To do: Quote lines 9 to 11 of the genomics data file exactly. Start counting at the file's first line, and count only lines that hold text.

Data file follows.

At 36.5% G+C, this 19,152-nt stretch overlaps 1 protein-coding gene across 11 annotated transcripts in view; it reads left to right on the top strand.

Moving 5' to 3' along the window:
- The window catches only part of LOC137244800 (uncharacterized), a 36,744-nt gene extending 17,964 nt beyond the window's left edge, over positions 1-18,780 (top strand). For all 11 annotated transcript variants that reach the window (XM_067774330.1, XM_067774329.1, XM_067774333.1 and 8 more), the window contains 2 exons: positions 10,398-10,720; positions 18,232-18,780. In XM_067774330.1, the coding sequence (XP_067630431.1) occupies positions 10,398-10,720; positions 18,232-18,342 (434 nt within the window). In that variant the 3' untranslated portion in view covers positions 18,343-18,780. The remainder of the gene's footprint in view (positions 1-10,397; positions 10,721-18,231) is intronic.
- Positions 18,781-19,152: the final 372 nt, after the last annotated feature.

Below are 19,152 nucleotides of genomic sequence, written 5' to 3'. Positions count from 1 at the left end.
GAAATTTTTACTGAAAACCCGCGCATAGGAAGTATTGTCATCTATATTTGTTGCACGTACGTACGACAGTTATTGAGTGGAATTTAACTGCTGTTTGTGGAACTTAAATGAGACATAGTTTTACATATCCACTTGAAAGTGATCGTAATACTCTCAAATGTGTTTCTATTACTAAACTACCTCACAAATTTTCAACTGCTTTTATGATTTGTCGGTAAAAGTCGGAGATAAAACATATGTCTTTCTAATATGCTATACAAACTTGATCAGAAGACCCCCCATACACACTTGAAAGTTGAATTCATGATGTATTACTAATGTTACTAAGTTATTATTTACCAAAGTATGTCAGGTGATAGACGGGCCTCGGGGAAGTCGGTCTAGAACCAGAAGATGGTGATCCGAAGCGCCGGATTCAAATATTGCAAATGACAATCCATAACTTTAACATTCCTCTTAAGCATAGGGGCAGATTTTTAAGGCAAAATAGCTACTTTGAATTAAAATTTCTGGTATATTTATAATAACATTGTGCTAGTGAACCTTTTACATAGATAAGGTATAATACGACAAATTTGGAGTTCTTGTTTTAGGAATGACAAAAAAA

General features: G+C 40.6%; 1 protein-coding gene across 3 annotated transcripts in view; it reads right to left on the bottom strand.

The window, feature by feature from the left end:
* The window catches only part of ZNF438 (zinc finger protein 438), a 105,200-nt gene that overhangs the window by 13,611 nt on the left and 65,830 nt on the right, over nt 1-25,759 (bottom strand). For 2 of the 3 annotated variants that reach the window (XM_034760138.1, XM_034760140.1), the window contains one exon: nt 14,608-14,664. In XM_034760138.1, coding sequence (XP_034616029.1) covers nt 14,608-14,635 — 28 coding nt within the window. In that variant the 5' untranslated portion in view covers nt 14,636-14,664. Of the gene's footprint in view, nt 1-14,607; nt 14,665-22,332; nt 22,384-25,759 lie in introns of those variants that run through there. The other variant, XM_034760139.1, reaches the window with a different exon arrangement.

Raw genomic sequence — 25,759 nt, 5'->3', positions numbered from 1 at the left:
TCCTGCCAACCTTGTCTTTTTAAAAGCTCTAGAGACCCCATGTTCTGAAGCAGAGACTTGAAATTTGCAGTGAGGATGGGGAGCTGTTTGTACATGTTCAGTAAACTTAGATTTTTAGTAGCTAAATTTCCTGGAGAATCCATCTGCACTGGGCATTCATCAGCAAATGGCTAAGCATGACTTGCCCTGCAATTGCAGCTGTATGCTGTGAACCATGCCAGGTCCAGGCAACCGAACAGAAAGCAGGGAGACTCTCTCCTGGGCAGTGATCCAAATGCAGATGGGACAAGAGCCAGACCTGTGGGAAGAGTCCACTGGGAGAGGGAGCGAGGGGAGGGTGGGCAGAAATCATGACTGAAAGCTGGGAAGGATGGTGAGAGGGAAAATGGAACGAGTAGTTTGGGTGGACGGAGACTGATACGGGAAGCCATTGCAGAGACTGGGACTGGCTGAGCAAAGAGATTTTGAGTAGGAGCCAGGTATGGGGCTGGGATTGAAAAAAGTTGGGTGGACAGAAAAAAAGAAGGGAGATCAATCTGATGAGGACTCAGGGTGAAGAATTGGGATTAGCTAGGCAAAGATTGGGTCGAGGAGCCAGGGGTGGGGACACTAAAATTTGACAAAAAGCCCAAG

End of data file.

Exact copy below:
* The window catches only part of ZNF438 (zinc finger protein 438), a 105,200-nt gene that overhangs the window by 13,611 nt on the left and 65,830 nt on the right, over nt 1-25,759 (bottom strand). For 2 of the 3 annotated variants that reach the window (XM_034760138.1, XM_034760140.1), the window contains one exon: nt 14,608-14,664. In XM_034760138.1, coding sequence (XP_034616029.1) covers nt 14,608-14,635 — 28 coding nt within the window. In that variant the 5' untranslated portion in view covers nt 14,636-14,664. Of the gene's footprint in view, nt 1-14,607; nt 14,665-22,332; nt 22,384-25,759 lie in introns of those variants that run through there. The other variant, XM_034760139.1, reaches the window with a different exon arrangement.

Raw genomic sequence — 25,759 nt, 5'->3', positions numbered from 1 at the left:
TCCTGCCAACCTTGTCTTTTTAAAAGCTCTAGAGACCCCATGTTCTGAAGCAGAGACTTGAAATTTGCAGTGAGGATGGGGAGCTGTTTGTACATGTTCAGTAAACTTAGATTTTTAGTAGCTAAATTTCCTGGAGAATCCATCTGCACTGGGCATTCATCAGCAAATGGCTAAGCATGACTTGCCCTGCAATTGCAGCTGTATGCTGTGAACCATGCCAGGTCCAGGCAACCGAACAGAAAGCAGGGAGACTCTCTCCTGGGCAGTGATCCAAATGCAGATGGGACAAGAGCCAGACCTGTGGGAAGAGTCCACTGGGAGAGGGAGCGAGGGGAGGGTGGGCAGAAATCATGACTGAAAGCTGGGAAGGATGGTGAGAGGGAAAATGGAACGAGTAGTTTGGGTGGACGGAGACTGATACGGGAAGCCATTGCAGAGACTGGGACTGGCTGAGCAAAGAGATTTTGAGTAGGAGCCAGGTATGGGGCTGGGATTGAAAAAAGTTGGGTGGACAGAAAAAAAGAAGGGAGATCAATCTGATGAGGACTCAGGGTGAAGAATTGGGATTAGCTAGGCAAAGATTGGGTCGAGGAGCCAGGGGTGGGGACACTAAAATTTGACAAAAAGCCCAAG